The accessibility and design reports in the case of Ms. Burleigh were prepared in consultation with health professionals who offered input and expertise needed to properly determine the needs of Ms. Burleigh. The applications for approval of an assessment or examination were submitted by Adapt-Able Design Group and approved by Allstate's Rehabilitation Service Provider. The forms and process for approval were the same as for any section 24 expense. An OCF-21, an Automobile Insurance Standard Invoice, which is the form required for medical and rehabilitation services that are payable by an insurer under the Schedule, was not submitted. At all times, both Allstate and Ms. Burleigh treated the reports prepared by Adapt-Able as section 24 expenses. Under Part 3 of the application which requires the signature of a regulated health professional or social worker as required by section 24 an occupational therapist had signed.
Adapt-Able Design Group had been compensated for its reports by Allstate. That compensation was paid as a result of Allstate's approval of Adapt-Able's applications for approval of an assessment or examination. The OCF-22 which was submitted specified that the form had to be used to request prior approval for payment of an assessment or examination.
The arbitrator found that Allstate was prevented from arguing, at the time of the hearing, that the expenses for the Adapt-Able's reports should have been subtracted from Ms. Burleigh's global entitlement to rehabilitation benefits. There was an issue of detrimental reliance as the process engaged in between Ms. Burleigh and Allstate for payment of the reports had contributed to a belief on Ms. Burleigh's part that the reports would not erode her entitlement to rehabilitation benefits. The arbitrator found that it would not have been within the accident benefits legislation to require that the reports - which were required to grant access for Ms. Burleigh to a rehabilitation benefit and assess the quantity of that benefit - be used to decrease the amount of her entitlement to other rehabilitation benefits.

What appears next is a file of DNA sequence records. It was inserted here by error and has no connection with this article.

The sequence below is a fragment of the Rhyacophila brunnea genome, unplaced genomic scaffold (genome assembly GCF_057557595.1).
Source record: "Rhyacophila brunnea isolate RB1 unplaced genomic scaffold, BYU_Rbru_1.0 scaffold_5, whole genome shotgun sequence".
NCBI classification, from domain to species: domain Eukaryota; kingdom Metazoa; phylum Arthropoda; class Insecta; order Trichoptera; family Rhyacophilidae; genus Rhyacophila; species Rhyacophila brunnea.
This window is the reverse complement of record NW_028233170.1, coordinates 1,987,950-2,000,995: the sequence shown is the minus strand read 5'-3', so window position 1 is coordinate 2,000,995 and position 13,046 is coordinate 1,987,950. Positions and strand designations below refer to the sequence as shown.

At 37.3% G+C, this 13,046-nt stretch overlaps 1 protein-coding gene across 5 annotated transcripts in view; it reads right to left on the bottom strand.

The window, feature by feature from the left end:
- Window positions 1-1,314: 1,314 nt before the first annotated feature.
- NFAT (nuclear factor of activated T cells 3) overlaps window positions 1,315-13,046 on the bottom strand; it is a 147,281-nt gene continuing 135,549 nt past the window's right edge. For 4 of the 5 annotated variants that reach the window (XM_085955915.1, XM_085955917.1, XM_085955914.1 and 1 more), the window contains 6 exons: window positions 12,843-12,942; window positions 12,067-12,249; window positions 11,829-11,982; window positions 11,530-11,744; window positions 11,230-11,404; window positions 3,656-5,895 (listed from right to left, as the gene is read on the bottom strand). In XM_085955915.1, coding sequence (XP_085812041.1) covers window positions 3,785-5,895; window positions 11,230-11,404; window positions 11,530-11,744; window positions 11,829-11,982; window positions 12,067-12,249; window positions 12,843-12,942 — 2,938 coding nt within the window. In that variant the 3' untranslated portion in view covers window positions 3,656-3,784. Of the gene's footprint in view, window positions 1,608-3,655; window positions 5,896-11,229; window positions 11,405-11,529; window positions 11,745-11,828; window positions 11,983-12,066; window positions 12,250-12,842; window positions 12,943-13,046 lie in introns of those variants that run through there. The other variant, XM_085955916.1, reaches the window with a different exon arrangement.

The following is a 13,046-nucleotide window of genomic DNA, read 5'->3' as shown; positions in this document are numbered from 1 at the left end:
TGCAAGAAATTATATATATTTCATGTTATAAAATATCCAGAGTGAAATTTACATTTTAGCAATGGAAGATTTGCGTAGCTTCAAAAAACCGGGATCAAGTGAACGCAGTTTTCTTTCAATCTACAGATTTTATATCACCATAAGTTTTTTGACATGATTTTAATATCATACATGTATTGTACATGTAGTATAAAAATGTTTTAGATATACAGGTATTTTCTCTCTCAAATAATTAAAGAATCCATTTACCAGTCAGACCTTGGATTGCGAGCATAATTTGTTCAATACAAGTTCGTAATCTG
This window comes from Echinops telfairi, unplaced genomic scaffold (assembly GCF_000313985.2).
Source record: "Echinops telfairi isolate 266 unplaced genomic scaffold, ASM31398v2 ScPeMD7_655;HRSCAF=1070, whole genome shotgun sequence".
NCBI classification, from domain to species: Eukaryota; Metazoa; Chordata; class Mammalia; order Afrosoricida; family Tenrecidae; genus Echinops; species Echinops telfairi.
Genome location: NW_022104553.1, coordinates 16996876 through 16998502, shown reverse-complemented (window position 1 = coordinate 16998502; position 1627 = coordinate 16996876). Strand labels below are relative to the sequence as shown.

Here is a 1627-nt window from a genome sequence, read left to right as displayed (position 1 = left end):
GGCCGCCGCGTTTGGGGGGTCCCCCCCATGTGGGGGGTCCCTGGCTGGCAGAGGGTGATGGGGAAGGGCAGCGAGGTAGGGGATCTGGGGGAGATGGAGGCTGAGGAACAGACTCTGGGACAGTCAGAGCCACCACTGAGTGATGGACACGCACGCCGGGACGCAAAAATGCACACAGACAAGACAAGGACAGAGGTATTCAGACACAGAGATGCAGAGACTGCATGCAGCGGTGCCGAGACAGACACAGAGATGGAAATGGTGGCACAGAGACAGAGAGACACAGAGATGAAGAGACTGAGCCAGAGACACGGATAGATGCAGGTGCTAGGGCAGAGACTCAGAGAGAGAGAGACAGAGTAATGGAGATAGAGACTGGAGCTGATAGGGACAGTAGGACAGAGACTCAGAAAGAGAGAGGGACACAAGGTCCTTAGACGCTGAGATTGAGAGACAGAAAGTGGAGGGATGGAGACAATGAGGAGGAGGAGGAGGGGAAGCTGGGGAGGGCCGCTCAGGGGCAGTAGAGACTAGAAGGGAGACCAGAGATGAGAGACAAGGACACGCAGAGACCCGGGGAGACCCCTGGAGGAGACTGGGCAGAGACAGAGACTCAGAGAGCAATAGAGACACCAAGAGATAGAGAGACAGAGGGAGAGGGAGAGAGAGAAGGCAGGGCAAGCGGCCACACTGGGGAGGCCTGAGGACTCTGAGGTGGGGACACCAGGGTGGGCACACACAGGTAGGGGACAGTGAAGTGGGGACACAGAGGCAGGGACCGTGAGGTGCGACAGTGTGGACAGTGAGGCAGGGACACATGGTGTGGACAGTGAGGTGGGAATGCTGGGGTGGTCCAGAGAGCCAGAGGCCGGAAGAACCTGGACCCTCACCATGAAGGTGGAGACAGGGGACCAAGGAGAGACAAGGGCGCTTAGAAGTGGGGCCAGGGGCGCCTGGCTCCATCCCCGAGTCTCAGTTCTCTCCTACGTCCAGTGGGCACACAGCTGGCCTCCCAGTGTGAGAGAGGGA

|Posted under Accident Benefit News, Automobile Accident Benefits, Car Accidents, Catastrophic Injury, Disability Insurance, Treatment
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Deutschmann Law serves South-Western Ontario with offices in Kitchener-Waterloo, Cambridge, Woodstock, Brantford, Stratford and Ayr. The law practice of Robert Deutschmann focuses almost exclusively in personal injury and disability insurance matters. For more information, please visit www.deutschmannlaw.com or call us toll-free at 1-866-414-4878.
It is important that you review your accident benefit file with one of our experienced personal injury / car accident lawyers to ensure that you obtain access to all your benefits which include, but are limited to, things like physiotherapy, income replacement benefits, vocational retraining and home modifications.